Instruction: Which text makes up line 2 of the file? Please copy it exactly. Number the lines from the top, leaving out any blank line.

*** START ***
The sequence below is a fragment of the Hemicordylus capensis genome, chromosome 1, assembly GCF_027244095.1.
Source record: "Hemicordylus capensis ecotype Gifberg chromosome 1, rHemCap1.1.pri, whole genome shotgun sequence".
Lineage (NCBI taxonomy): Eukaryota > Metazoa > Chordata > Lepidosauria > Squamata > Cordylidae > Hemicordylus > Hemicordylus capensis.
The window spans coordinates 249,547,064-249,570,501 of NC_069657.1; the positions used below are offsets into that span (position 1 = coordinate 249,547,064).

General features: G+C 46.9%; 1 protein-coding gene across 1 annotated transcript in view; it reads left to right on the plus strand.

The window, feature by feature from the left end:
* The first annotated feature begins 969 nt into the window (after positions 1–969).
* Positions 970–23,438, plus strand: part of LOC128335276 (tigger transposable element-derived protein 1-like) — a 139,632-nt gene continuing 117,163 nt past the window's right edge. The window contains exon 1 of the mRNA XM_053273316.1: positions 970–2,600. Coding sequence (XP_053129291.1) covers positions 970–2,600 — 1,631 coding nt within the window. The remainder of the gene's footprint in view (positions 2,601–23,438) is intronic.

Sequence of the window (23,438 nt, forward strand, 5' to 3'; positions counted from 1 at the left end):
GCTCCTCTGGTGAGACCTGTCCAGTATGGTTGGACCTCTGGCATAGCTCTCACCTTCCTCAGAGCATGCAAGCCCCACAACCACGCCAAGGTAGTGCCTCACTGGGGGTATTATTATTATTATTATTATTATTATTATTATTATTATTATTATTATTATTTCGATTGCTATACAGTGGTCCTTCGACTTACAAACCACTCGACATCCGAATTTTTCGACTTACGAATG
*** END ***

Source record: "Hemicordylus capensis ecotype Gifberg chromosome 1, rHemCap1.1.pri, whole genome shotgun sequence".